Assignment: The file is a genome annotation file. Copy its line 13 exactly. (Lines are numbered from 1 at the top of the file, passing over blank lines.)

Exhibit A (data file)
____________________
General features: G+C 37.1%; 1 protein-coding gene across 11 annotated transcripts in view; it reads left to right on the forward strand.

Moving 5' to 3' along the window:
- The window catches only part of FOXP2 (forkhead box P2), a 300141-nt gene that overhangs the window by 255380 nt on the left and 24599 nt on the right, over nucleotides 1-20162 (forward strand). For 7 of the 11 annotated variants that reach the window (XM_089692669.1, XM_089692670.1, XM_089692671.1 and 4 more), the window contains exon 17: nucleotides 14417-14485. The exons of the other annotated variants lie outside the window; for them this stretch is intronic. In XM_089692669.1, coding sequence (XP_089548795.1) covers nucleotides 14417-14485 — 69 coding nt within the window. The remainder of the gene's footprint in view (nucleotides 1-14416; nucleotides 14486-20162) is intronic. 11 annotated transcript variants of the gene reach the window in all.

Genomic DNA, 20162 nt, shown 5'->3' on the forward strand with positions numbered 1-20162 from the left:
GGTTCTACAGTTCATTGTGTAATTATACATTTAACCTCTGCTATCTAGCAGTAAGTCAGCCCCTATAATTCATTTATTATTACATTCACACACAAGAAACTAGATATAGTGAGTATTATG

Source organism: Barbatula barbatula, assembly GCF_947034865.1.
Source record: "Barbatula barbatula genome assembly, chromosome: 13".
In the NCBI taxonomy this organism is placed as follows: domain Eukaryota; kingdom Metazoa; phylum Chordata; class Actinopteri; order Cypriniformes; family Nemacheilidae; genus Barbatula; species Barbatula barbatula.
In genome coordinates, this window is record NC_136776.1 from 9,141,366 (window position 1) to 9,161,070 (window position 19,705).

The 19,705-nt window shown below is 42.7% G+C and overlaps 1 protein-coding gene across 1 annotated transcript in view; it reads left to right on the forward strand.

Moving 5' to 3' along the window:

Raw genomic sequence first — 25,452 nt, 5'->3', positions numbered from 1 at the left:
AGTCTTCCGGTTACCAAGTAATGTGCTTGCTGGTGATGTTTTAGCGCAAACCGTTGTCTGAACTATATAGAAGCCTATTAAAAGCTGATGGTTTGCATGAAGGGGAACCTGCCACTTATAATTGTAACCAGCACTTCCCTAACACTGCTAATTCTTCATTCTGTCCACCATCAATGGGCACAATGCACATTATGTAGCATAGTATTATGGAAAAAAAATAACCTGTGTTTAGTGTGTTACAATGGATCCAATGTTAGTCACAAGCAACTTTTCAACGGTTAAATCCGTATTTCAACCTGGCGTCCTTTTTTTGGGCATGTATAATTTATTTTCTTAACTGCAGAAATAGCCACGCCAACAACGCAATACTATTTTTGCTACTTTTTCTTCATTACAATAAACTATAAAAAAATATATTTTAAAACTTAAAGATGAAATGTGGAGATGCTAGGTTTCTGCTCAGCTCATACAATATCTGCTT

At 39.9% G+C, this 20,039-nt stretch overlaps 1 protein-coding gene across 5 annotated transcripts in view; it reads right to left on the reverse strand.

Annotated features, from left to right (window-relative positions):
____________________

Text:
AGTCTTCCGGTTACCAAGTAATGTGCTTGCTGGTGATGTTTTAGCGCAAACCGTTGTCTGAACTATATAGAAGCCTATTAAAAGCTGATGGTTTGCATGAAGGGGAACCTGCCACTTATAATTGTAACCAGCACTTCCCTAACACTGCTAATTCTTCATTCTGTCCACCATCAATGGGCACAATGCACATTATGTAGCATAGTATTATGGAAAAAAAATAACCTGTGTTTAGTGTGTTACAATGGATCCAATGTTAGTCACAAGCAACTTTTCAACGGTTAAATCCGTATTTCAACCTGGCGTCCTTTTTTTGGGCATGTATAATTTATTTTCTTAACTGCAGAAATAGCCACGCCAACAACGCAATACTATTTTTGCTACTTTTTCTTCATTACAATAAACTATAAAAAAATATATTTTAAAACTTAAAGATGAAATGTGGAGATGCTAGGTTTCTGCTCAGCTCATACAATATCTGCTT